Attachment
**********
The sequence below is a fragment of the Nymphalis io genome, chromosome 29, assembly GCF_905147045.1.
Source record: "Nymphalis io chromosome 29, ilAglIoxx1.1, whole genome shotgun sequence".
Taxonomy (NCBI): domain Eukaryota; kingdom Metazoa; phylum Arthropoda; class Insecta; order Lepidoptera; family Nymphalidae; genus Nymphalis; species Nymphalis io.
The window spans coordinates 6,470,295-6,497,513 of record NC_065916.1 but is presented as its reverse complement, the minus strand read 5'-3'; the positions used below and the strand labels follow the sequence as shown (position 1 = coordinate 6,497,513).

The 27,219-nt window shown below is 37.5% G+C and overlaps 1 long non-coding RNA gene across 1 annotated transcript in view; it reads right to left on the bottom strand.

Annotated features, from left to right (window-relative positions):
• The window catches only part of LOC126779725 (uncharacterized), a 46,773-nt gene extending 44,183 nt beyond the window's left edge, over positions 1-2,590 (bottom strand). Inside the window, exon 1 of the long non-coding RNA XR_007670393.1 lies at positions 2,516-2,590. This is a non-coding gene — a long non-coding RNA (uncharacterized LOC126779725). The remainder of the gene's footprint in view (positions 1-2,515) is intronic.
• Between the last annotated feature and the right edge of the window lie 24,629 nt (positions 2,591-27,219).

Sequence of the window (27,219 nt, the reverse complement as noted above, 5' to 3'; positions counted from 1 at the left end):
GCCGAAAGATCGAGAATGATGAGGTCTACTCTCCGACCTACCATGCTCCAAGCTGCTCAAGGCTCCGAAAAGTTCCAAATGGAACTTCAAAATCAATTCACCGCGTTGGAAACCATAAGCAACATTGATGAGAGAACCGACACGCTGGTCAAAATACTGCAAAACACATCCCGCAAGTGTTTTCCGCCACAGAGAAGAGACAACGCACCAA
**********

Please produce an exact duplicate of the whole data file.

The sequence below is a fragment of the Nymphalis io genome, chromosome 29, assembly GCF_905147045.1.
Source record: "Nymphalis io chromosome 29, ilAglIoxx1.1, whole genome shotgun sequence".
Taxonomy (NCBI): domain Eukaryota; kingdom Metazoa; phylum Arthropoda; class Insecta; order Lepidoptera; family Nymphalidae; genus Nymphalis; species Nymphalis io.
The window spans coordinates 6,470,295-6,497,513 of record NC_065916.1 but is presented as its reverse complement, the minus strand read 5'-3'; the positions used below and the strand labels follow the sequence as shown (position 1 = coordinate 6,497,513).

The 27,219-nt window shown below is 37.5% G+C and overlaps 1 long non-coding RNA gene across 1 annotated transcript in view; it reads right to left on the bottom strand.

Annotated features, from left to right (window-relative positions):
• The window catches only part of LOC126779725 (uncharacterized), a 46,773-nt gene extending 44,183 nt beyond the window's left edge, over positions 1-2,590 (bottom strand). Inside the window, exon 1 of the long non-coding RNA XR_007670393.1 lies at positions 2,516-2,590. This is a non-coding gene — a long non-coding RNA (uncharacterized LOC126779725). The remainder of the gene's footprint in view (positions 1-2,515) is intronic.
• Between the last annotated feature and the right edge of the window lie 24,629 nt (positions 2,591-27,219).

Sequence of the window (27,219 nt, the reverse complement as noted above, 5' to 3'; positions counted from 1 at the left end):
GCCGAAAGATCGAGAATGATGAGGTCTACTCTCCGACCTACCATGCTCCAAGCTGCTCAAGGCTCCGAAAAGTTCCAAATGGAACTTCAAAATCAATTCACCGCGTTGGAAACCATAAGCAACATTGATGAGAGAACCGACACGCTGGTCAAAATACTGCAAAACACATCCCGCAAGTGTTTTCCGCCACAGAGAAGAGACAACGCACCAA